First human-taken photograph of the Planet Earth: cover of LIFE magazine

Space Mission
Apollo 8, 21-27 December 1968

William Anders

Photo Description
Vintage chromogenic print on fiber-based Kodak paper; 8 h × 10 w in (20 × 25 cm); ‘A Kodak Paper’ watermarks to verso

Apollo 8 marked the extraordinary moment in history when humans truly left their Home Planet for the very first time. William Anders, James Lovell and Frank Borman became the first human beings to see the Earth as a sphere hanging in space; a great milestone for human consciousness.
On 25 December 1968 after a telecast from Apollo 8 in lunar orbit the poet Archibald McLeish wrote these famous words in the The New York Times:

“To see the Earth as it truly is, small and blue and beautiful in that eternal silence where it floats, is to see ourselves as riders on the Earth together, brothers on that bright loveliness in the eternal cold—brothers who know now they are truly brothers.”

William Anders took this historic first photograph of the whole Planet Earth seen by humans 4 hours and 36 minutes after launch with the Hasselblad 500EL equipped with the 80mm lens from about 27,000 km out in space.

A striking view from the Apollo 8 spacecraft showing nearly the entire Western Hemisphere, from the mouth of the St. Lawrence River, including nearby Newfoundland, extending to Tierra del Fuego at the southern tip of South America. Central America is clearly outlined. Nearly all of South America is covered by clouds, except the high Andes Mountain chain along the west coast. A small portion of the bulge of West Africa shows along the sunset terminator.

From the mission transcript after translunar injection (photograph taken at T+004:36:00 after launch):
003:38:00 Lovell: Roger. Well, Mike, I can see the entire Earth now out of the center window. I can see Florida, Cuba, Central America, the whole northern half of Central America, in fact, all the way down through Argentina and down through Chile.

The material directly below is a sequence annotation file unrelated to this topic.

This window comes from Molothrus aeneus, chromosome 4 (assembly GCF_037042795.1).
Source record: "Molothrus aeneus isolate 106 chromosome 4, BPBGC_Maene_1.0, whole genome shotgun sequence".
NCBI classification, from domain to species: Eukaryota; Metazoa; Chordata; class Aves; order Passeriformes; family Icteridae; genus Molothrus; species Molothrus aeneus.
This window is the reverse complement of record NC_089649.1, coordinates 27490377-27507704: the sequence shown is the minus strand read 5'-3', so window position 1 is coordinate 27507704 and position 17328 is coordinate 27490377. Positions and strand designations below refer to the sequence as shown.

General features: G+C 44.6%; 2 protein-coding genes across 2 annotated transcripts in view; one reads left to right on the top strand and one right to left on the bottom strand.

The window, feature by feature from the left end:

003:38:25 Collins (Mission Control):They picked a good day for it. […]
004:06:36 Collins: How close to a radial burn can you get without losing sight of the S-IVB (booster), Frank?
004:06:41 Borman: Well, I don’t know because I can’t see the Earth now, Mike. […]
004:06:51 Borman: We can pitch down some. Jim has the Earth in the optics so we could pitch some and get pretty close to one (a radial burn), I guess. […]
004:17:11 Collins: Roger, Frank. You could help us out if you would explain where you are relative to the booster. In other words, with respect to the Earth and the radius back there, are you above or below or one side, or where exactly is the booster relative to you?
004:17:27 Borman: Well, it’s as I said before. We can’t definitely find the Earth. I think we are in front and a little bit above – a little bit above the – almost in front of the – directly in the front of the booster. […]
004:36:00 Anders: Roger. If it will help you any, Mike, the Earth is plus-Y about 45 degrees in a minus-X. I can see it out my side window, and it’s a beautiful view with numerous cloud vortex. […]
004:36:51 Anders: It’s behind us to the right, if that will help.
004:36:54 Collins: Roger. [Long pause.]
004:37:15 Borman: I can still see the Cape and Isthmus of Central America.